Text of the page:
Negotiators from Zimbabwe's rival parties are trying to reach a settlement before this weekend's regional summit, a spokesperson said on Friday.
Negotiators from Zimbabwe’s rival parties are meeting to try to reach a settlement to the country’s crisis before this weekend’s regional summit, a spokesperson for an opposition faction said on Friday.
“They are trying to come to a settlement before the Southern African Development Community [SADC] meeting tomorrow,” said Edwin Mushoriwa, spokesperson for Arthur Mutambara, who heads a smaller faction of Zimbabwe’s opposition.
“They are already in South Africa at the moment and they are discussing, they are actually negotiating,” said Mushoriwa.
A summit of the 14-nation Southern African Development Community will be held in South Africa this weekend.
Zimbabwe opposition leader Morgan Tsvangirai arrived in Johannesburg earlier on Friday after his travel documents were briefly seized by authorities at Harare airport the previous day.
President Robert Mugabe was expected to arrive later on Friday.
Power-sharing talks between the rivals were stalled when three days of negotiations adjourned on Tuesday after Tsvangirai said he needed more time to consider a deal agreed by Mugabe and Mutambara.
Tsvangirai said after his passport was seized on Thursday that he remained “hopeful” talks to resolve the country’s crisis would resume.
“The whole thing was going to be determined at this SADC summit,” he said.
Zimbabwe’s crisis intensified after Mugabe’s re-election in a June presidential run-off widely condemned as a sham.
Tsvangirai boycotted the run-off despite finishing ahead of Mugabe in the March first round, citing rising violence against his supporters.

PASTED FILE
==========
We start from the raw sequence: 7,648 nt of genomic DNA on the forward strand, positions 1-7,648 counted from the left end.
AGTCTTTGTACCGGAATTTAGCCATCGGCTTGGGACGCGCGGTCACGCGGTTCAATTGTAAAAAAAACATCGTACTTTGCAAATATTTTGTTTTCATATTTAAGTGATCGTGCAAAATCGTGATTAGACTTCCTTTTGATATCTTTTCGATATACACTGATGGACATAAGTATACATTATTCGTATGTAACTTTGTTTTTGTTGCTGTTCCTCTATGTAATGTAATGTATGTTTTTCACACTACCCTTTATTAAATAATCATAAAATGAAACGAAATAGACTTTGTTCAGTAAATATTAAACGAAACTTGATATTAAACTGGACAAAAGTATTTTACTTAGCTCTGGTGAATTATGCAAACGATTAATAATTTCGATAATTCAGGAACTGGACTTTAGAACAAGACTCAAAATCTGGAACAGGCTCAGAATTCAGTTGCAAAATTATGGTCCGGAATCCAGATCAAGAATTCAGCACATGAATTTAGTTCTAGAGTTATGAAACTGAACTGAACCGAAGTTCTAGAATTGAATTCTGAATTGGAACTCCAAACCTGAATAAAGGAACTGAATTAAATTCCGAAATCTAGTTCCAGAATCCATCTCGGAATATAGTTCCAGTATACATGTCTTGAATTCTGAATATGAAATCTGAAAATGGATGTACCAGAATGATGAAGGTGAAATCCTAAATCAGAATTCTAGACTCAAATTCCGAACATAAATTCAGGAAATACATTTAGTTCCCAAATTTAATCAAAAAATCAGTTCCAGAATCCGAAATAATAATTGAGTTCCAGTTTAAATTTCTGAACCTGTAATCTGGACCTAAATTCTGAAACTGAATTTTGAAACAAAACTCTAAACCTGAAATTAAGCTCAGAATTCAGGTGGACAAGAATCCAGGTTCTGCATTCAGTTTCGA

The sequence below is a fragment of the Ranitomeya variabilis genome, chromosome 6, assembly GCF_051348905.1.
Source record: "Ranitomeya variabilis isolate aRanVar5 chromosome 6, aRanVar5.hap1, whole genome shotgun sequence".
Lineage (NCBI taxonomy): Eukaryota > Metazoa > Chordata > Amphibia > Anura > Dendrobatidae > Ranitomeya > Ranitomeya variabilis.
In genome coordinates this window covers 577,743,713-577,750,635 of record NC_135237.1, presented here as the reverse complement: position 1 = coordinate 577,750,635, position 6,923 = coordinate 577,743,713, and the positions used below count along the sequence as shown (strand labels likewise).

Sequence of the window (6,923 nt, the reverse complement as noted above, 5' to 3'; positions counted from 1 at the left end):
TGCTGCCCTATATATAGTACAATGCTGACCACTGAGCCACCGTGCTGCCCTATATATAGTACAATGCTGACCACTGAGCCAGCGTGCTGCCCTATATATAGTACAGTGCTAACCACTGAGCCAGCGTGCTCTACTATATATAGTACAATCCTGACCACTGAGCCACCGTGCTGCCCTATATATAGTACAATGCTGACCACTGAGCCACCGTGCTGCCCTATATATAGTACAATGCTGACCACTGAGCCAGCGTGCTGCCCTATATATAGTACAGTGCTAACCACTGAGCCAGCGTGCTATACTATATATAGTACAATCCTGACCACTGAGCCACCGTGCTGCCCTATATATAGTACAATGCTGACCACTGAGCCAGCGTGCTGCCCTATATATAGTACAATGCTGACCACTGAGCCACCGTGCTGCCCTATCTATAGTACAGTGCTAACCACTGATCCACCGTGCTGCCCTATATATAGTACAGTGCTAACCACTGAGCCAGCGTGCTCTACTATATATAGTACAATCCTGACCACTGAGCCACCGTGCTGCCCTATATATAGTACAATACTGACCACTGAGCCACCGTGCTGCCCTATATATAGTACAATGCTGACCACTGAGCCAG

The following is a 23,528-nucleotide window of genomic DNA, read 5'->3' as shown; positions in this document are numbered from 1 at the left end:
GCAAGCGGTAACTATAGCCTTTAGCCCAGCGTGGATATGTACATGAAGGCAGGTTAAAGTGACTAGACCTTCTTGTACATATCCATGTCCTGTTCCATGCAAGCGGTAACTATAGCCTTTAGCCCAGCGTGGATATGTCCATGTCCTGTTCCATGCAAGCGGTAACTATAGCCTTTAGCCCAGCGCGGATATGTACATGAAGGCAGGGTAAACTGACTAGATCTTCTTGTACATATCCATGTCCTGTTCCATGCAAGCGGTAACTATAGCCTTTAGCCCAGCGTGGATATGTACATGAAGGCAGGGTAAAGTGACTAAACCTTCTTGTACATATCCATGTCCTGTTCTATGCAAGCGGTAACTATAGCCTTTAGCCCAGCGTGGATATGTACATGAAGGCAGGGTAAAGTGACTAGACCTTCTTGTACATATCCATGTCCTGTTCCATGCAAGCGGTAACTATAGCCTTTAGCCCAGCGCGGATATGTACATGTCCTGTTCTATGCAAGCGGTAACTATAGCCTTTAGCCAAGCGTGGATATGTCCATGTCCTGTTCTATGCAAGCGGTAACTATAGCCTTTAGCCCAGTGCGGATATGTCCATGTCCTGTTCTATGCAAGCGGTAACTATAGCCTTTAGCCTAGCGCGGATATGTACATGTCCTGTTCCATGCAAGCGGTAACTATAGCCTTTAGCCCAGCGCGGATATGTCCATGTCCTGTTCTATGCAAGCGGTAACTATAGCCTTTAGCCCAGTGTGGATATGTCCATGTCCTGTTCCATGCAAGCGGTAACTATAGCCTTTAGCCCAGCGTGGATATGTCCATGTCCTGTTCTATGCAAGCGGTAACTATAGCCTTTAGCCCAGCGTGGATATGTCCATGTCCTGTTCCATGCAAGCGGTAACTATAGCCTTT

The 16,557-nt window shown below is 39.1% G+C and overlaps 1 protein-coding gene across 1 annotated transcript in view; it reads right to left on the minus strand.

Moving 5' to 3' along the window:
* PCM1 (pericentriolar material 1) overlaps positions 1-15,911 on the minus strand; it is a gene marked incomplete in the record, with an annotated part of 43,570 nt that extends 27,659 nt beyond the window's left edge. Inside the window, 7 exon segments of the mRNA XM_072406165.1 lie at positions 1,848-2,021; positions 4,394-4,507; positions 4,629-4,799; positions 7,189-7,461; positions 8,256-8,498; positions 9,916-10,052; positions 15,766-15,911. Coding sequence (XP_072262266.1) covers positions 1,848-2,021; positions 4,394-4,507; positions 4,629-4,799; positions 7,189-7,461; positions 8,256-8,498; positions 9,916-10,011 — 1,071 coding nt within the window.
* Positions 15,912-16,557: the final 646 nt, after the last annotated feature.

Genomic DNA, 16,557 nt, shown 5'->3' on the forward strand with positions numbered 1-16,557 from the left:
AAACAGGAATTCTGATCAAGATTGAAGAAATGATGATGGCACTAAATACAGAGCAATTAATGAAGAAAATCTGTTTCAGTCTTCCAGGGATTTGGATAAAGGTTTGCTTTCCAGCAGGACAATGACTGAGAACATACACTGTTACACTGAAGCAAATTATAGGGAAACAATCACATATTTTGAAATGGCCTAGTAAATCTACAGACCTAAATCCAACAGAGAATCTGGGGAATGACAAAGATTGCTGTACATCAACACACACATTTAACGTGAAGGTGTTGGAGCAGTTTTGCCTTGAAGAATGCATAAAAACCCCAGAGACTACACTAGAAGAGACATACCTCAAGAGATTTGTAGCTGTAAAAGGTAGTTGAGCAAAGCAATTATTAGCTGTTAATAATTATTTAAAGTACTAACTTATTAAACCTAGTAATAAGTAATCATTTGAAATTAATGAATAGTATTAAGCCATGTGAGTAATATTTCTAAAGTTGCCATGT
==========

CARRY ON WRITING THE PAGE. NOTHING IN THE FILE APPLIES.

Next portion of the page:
The official Herald newspaper on Friday quoted a Zanu-PF official as saying power-sharing talks will resume at the summit.
“We are travelling to South Africa with President [Robert] Mugabe today [Friday] as the negotiations continue,” the Herald quoted the ruling Zanu-PF’s chief negotiator, Patrick Chinamasa, as saying.
“The talks never collapsed and all parties are committed to the dialogue. I would also want to confirm Zanu-PF’s commitment to see the talks end successfully sooner rather than later.”
Chinamasa said there was pressure for the country to convene Parliament and form a government.
“We cannot continue wandering around without direction, hence the need to swear in parliamentarians and open the house so that the elected members can continue to fulfil their constitutional mandate,” he said.
Botswana President Seretse Khama Ian Khama will boycott the summit if Zanu-PF and opposition fail to reach a power-sharing agreement, Botswana officials said on Thursday.
Chances for a breakthrough in the negotiations may depend on whether SADC can present a united front when trying to persuade all of Zimbabwe’s parties to bury their differences.
While Botswana has taken a tough line on Zimbabwe, calling on regional leaders not to recognise the re-election of Mugabe, South African President Thabo Mbeki, the chief mediator in the talks, has come under repeated fire for being too soft on Mugabe.
Mbeki, who would score a political coup if an agreement is reached on the sidelines of the summit, argues that piling pressure on the Zimbabwean president, who has been in power since 1980, would only raise tensions.—AFP, Reuters.